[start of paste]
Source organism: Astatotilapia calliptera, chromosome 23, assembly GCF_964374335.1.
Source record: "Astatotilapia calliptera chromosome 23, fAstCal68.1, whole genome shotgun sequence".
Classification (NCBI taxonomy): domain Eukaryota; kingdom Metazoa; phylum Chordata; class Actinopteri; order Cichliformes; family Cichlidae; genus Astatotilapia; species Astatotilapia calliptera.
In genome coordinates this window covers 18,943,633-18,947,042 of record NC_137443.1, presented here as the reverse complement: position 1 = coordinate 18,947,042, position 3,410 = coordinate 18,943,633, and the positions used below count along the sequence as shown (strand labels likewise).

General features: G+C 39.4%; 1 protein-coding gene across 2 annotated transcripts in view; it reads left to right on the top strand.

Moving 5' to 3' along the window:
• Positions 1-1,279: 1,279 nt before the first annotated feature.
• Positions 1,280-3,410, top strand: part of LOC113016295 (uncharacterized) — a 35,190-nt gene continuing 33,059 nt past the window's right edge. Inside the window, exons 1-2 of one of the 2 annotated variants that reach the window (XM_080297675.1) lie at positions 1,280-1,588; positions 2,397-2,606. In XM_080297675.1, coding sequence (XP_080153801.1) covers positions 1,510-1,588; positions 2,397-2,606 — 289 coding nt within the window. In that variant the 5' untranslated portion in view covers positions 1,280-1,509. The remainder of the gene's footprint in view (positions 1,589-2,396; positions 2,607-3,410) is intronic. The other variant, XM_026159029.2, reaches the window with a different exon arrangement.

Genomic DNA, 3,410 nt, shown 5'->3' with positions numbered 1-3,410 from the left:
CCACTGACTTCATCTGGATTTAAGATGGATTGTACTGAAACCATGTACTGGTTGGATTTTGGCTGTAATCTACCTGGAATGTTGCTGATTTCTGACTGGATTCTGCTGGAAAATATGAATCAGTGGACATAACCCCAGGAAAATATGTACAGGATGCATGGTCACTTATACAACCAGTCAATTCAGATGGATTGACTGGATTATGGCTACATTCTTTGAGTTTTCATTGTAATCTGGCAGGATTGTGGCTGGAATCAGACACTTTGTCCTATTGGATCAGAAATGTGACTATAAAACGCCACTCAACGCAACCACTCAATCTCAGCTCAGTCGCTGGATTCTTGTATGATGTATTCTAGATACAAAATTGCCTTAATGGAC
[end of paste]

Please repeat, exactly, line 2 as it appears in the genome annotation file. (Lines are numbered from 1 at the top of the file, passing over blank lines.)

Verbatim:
Source record: "Astatotilapia calliptera chromosome 23, fAstCal68.1, whole genome shotgun sequence".